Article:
Recent deterministic GFS runs and ensemble means indicate the potential for an initial surface low forming near the East Coast, with a secondary surface low and associated fronts forming over the central CONUS and shifting eastward ahead of the aforementioned mid-level trough. There is, however, significant uncertainty regarding the precise timing and evolution of these features and resulting in relatively high uncertainty regarding possible hazards. Given these differences, the hazards posted have broad coverage in both time and space to account for the two possible disturbances from the beginning to middle of week-2. A slight risk of episodes of heavy precipitation is posted across parts of the Lower Mississippi, Ohio, and Tennessee Valleys, Appalachians, Mid-Atlantic, and Northeast, with a slight risk of periods of heavy snow designated across parts of the Middle Mississippi and Ohio Valleys, Great Lakes, upper Mid-Atlantic, and Northeast, Dec 10 to 14. The reforecast tools both indicate at least a 20% chance of 3-day accumulated liquid equivalent exceeding the 85th percentile and one inch during the 8 to 10 day period (Dec 10 to 12), with the GEFS showing this signal extending into Dec 12 to 14. The snow water equivalent (SWE) reforecast tool continues to show above normal 3-day snow totals in the 8 to 12 day period across the Northeast, although with less coverage compared to yesterday. Despite the weaker signal, the broad heavy snow area is highlighted based on recent deterministic model guidance and areas that would be favored to have heavy snow based on possible storm tracks. If this snow materializes, this could be the first snowfall of the season for some areas of Kentucky, West Virginia, and southern Ohio. Additionally, high winds may accompany the storm tracks. A slight risk of periods of high winds is designated for parts of the Great Lakes, Northeast, and upper Mid-Atlantic, Dec 10 to 14, primarily based on recent deterministic model guidance and anticipated areas most likely favored for high winds based on surface disturbances.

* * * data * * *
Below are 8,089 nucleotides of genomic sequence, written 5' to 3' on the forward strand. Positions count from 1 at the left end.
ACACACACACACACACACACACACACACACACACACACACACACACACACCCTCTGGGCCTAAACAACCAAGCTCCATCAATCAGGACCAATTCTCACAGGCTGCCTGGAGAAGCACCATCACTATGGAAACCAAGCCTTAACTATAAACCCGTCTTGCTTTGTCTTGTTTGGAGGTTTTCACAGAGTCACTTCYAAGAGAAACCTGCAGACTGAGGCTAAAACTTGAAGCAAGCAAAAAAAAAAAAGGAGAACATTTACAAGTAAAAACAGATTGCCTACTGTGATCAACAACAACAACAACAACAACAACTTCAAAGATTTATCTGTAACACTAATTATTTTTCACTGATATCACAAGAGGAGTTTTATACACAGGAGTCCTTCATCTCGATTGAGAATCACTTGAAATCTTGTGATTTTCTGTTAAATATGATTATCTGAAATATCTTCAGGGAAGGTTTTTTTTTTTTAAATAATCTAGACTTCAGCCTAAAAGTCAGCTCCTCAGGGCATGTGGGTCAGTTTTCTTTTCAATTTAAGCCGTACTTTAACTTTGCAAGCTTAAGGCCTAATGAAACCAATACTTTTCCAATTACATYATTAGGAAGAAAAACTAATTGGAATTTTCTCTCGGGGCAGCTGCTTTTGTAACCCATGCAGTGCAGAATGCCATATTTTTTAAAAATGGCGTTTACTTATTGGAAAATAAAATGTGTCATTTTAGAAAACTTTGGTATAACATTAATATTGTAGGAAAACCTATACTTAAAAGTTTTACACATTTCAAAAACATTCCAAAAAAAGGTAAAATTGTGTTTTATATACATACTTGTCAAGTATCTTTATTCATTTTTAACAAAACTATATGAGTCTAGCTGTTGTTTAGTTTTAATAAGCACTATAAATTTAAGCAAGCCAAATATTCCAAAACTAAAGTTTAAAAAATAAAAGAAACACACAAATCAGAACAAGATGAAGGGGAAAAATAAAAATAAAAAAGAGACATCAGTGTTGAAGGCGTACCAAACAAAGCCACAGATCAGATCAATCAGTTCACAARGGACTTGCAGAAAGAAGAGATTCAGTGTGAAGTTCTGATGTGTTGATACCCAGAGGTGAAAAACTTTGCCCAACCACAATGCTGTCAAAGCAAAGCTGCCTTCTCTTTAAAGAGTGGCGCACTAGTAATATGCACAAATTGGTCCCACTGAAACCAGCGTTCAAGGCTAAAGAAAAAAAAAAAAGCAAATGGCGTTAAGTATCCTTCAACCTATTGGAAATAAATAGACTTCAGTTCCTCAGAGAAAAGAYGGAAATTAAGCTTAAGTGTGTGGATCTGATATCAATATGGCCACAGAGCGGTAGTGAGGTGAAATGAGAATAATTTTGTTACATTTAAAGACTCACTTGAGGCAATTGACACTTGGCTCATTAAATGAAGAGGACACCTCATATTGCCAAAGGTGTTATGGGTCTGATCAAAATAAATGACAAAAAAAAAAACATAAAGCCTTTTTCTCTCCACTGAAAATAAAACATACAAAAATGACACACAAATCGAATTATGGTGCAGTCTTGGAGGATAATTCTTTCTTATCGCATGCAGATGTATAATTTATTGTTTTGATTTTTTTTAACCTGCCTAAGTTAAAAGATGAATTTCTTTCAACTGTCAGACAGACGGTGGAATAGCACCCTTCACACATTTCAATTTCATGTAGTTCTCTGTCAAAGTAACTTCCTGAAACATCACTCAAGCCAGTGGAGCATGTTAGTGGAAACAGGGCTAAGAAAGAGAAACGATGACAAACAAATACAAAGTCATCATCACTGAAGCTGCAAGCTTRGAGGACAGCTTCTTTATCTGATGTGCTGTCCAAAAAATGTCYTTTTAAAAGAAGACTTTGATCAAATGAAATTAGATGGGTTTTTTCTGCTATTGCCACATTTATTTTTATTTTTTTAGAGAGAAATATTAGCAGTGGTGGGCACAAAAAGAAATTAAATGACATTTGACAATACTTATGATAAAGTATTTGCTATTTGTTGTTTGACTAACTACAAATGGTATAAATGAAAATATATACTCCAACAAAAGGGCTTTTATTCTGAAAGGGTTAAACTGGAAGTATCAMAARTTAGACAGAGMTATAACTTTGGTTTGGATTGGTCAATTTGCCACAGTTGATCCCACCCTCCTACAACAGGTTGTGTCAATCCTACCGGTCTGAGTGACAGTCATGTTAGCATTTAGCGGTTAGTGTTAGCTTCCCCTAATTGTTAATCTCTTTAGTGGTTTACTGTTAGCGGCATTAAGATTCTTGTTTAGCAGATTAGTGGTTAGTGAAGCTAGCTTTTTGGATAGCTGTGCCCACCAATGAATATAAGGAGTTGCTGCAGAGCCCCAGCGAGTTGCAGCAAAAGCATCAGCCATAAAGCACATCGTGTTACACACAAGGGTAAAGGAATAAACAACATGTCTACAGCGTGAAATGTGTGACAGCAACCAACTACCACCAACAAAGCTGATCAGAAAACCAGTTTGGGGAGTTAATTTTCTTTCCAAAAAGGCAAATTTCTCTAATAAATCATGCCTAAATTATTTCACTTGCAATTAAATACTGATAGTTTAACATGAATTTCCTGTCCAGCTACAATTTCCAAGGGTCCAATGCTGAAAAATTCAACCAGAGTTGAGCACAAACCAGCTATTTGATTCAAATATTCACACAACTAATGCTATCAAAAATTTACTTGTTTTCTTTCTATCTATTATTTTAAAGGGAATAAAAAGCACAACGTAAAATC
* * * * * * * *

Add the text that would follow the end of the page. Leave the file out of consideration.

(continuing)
Both reforecast tools have diminished in the extreme cold signal over the Northeast compared to yesterday. Despite the reforecast tools no longer indicating at least a 20% chance of minimum temperatures falling to the lowest 15th percentile and freezing early in the period, a potential storm system in the vicinity of the Northeast could increase the risk of anomalously cold temperatures, especially if snowfall occurs. Therefore, a slight risk of much below normal temperatures is highlighted across the Northeast, Dec 10 to 12.

Forecast mid-level low pressure over the Alaska Panhandle at the beginning of the period supports a slight risk of much below normal temperatures over the region, Dec 10 to 12. The reforecast tools show at least a 20% chance of minimum temperatures falling to the lowest 15th percentile and 20 Deg F over the highlighted risk area. Mean surface low pressure centered over the Gulf of Alaska favors periods of gusty winds and increased precipitation over the southern coast of Mainland Alaska and the Panhandle. However, precipitation totals are not forecast to reach hazards thresholds. While the ECMWF and GEFS reforecast tools indicate at least a 20 percent chance of wind speeds across parts of southern coastal Alaska and the Panhandle exceeding the 85th climatological percentile and 40-mph, these wind speeds are favored to be more intermittent, and not necessarily hazardous given these regions are climatologically stormy this time of year. As a result, no related wind or precipitation hazards are posted across Alaska.

Forecaster: Melissa Ou

$$ Please consult local NWS Forecast Offices for short range forecasts and region-specific information.